Metta parami, or the perfection of loving-kindness is the ninth of the ten paramis of Buddhist practice. What is loving-kindness? It is the deep wish we have that all beings are happy and are free from suffering in mind and body. Having this strong wish for ourselves and all beings to dwell in happiness, this is metta (Pali).
Metta Parami in Action
In Buddhist practice, we learn to cultivate metta in our mind, speech and body.
To develop loving-kindness in the mind, we can practise metta meditation by sending thoughts of loving-kindness to ourselves. Then we start to send thoughts of metta further out of us towards beings in the same room, house, street, city, and country to the entire universe. This we call mano-kamma metta.
Besides practising metta with our mind, we also practise it in speech (Vaci-Kamma metta) and body (kaya-Kamma metta). We try to speak in a way filled with metta and avoid harmful and harsh speech that can cause hurt to others or separate them from loved ones. We can also perform loving-kindness with our bodies by helping others physically.
Metta has a healing impact on ourselves and others. Whenever you are ill and someone tries to cheer you up, it gives you more positive energy and reduces your mental and physical pain. Metta doesn’t heal every sickness but it is positive support for the healing of body and mind for ourselves and others.
Every psychologist can tell you that many of our sicknesses come from non-acceptance. We can’t accept ourselves or others. We have anger and aversion to situations and people and it can cause physical and mental sickness. Metta is really helpful to counter that.
Metta Ripens all Paramis
All the ten perfections come into maturity through metta. If you practise generosity (dana) with loving-kindness, it creates a perfect combination because you give out of loving-kindness, not wanting anything in return. Ethics (sila) parami when paired with metta is also very powerful. Without metta, ethics can become harsh and unaccepting. With metta, we are able to be forgiving towards others.
The third perfection – nekhamma (renunciation) parami allows us to give up unnecessary things in our lives with loving-kindness. Without metta, it can cause us suffering to practising renunciation, because we might become too extreme, not following the middle path anymore. Wisdom, the fourth parami, is a sharp sword that cuts through ignorance. But this sharpness can be harsh and also can cause hurt without loving-kindness.
Effort, the fifth parami, helps us to purify the mind. When we make an effort without metta, it can cause us to inflate our ego. The perfection of patience also needs loving-kindness. Without metta, it is very difficult to practise patience. It helps us to let go of things that are unpleasant to us and it is impossible to practice metta without patience and acceptance. Metta also softens the bluntness of truthfulness that can be hurtful to others. Aditthana (determination) can become forced without metta for ourselves and others. The tenth parami is upekkha (equanimity) – a feeling of balance. Without metta, equanimity can create friction, others might think we don’t care. As we can see, metta parami is very important to develop all the paramis.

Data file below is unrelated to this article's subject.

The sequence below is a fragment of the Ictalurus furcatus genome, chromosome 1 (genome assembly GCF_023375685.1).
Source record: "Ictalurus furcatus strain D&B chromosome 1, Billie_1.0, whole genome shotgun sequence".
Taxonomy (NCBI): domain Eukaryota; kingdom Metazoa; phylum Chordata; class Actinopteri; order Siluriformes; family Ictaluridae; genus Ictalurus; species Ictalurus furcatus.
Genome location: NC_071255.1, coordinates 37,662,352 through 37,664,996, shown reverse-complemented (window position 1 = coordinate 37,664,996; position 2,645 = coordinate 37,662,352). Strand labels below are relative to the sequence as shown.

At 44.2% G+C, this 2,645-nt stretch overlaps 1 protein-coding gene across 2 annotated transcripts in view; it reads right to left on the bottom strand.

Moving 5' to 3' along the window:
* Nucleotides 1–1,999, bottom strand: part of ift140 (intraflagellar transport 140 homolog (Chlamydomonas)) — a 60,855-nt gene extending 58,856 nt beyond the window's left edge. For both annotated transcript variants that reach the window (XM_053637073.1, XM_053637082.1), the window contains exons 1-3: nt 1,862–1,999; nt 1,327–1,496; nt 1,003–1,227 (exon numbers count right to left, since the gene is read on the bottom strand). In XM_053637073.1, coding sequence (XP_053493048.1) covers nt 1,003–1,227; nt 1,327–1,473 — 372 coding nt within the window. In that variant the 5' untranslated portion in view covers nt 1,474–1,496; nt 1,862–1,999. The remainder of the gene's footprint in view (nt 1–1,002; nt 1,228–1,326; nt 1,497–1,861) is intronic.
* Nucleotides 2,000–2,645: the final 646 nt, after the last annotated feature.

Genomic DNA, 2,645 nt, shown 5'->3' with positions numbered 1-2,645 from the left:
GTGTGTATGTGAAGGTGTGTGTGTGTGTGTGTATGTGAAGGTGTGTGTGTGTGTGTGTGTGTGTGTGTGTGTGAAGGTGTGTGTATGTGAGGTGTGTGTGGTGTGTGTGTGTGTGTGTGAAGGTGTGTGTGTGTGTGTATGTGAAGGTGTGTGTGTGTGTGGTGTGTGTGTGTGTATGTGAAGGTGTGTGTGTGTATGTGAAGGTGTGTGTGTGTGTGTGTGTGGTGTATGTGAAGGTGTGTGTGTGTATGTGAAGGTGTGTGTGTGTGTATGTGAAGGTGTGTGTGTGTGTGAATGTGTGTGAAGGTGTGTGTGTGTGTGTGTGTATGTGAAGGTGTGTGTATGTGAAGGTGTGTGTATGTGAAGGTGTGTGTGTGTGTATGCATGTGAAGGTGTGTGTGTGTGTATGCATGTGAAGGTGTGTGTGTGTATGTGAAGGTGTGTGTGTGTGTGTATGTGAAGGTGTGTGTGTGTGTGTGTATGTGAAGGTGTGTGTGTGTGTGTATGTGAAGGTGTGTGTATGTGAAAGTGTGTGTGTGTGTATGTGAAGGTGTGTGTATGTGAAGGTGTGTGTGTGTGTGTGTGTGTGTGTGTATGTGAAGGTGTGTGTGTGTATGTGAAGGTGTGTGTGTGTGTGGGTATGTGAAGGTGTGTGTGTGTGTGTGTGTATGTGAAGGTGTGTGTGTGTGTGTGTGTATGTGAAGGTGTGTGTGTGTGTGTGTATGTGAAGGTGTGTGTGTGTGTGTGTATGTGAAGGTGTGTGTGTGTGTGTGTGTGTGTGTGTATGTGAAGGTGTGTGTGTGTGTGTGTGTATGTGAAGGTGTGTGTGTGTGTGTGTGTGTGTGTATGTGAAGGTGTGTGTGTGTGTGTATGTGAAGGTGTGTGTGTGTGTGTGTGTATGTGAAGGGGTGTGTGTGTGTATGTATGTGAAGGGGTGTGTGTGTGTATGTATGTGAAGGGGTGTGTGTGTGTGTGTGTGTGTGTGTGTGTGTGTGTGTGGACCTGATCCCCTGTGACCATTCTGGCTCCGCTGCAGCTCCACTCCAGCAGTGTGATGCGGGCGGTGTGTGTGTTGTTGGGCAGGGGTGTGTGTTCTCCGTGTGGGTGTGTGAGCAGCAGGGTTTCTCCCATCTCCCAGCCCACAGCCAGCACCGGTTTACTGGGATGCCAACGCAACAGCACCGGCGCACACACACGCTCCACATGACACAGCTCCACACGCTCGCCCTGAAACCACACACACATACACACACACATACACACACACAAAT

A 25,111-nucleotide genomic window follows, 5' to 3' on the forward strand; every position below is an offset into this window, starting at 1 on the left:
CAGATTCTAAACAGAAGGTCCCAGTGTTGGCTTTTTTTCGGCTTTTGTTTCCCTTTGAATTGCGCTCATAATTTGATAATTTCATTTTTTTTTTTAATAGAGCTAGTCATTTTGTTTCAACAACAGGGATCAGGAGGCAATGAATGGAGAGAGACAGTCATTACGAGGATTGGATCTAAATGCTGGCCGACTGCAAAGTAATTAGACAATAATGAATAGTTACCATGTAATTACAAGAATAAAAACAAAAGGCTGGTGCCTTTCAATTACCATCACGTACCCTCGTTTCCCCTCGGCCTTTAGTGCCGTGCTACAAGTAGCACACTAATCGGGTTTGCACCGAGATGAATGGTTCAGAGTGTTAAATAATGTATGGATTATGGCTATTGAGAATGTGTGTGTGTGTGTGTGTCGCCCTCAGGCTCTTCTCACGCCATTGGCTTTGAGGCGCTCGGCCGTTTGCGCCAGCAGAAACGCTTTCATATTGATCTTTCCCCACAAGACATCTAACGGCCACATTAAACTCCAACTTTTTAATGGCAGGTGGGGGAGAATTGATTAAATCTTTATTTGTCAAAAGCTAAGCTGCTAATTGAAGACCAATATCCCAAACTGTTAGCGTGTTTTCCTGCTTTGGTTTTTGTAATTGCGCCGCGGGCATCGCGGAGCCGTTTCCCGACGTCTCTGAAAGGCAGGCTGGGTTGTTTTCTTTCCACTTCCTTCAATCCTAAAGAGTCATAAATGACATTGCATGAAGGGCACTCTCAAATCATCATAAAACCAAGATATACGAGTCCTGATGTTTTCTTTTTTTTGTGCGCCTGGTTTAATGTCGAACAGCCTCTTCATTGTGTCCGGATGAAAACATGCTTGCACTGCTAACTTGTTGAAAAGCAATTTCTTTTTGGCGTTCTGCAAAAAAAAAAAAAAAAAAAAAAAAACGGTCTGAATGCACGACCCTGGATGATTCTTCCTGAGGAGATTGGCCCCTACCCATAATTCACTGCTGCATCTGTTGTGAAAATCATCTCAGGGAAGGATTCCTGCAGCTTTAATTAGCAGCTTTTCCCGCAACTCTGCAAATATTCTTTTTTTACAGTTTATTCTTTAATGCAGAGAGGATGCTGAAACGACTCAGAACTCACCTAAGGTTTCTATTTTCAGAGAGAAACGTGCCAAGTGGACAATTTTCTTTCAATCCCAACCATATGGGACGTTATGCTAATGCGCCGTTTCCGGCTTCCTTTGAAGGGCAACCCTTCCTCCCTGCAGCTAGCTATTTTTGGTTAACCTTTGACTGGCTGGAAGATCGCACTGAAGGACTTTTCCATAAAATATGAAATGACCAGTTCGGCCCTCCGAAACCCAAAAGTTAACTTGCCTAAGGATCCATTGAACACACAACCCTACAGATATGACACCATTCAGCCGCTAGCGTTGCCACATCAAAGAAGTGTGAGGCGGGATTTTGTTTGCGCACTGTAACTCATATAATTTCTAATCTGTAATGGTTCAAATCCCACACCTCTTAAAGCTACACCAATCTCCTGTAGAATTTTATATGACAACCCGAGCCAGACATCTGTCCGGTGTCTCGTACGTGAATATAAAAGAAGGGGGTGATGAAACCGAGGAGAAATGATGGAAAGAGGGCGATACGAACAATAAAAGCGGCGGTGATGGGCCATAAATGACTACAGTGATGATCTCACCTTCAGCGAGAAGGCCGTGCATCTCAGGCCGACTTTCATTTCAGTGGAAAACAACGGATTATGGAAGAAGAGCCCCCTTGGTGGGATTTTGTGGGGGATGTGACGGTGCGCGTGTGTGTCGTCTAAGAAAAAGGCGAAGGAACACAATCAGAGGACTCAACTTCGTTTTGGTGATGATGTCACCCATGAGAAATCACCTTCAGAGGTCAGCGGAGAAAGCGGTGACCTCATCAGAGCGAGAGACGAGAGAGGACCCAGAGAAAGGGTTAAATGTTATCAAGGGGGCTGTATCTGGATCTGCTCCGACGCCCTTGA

The Eleven Blessings of Practising Metta
In the Anguttara Nikaya, the Buddha said to the monks there are eleven blessings to practicing metta. One sleeps happily and wakes up happily; one does not suffer bad dreams and is dear to human beings. One is also dear to non-human beings; the Gods protect those with metta. No fire, poison, or weapon harms one who has metta since one is harmless and dear to others. With metta, our minds can get concentrated quickly, and our faces become serene. With metta, we die unperturbed since there are no enemies. The Buddha also said, for one who practices metta, if s/he fails to attain higher states of mind, s/he will at least reach the state of the Brahma world.
In Buddhist teachings, the world of Brahma is a mind without a body. It is very focused and very blissful. Brahmas live in this state all the time. After you pass on, you might go to this state if you have attained higher jhanas (absorption). Devas still have fine material bodies but not Brahmas. Jhanas can lead you to experience the Brahma realm.
The Near and Far Enemies of Metta
It’s important to know the near and far enemies of metta. The near enemy of metta is lust or tanha. Having a strong attachment to a person is not metta. We have to be careful with that. We may think we love a person, but it’s not real love. Real love is wide and can be given to all beings. It’s unconditioned.
Worldly love is always conditioned by the person we give our love to. If the person changes, then we take our love away. This is egoistic love and is not metta. It’s wanting someone to be like this or that. If they change, we don’t love them anymore.
The far enemy of metta is hatred or dosa. The mind cannot have metta or anger together. They cannot exist together. But hatred is not such a dangerous enemy compared to lust because we can see that it is very different from metta.
Hopefully, this will give you an understanding of metta, which is part of the four Brahmavihara.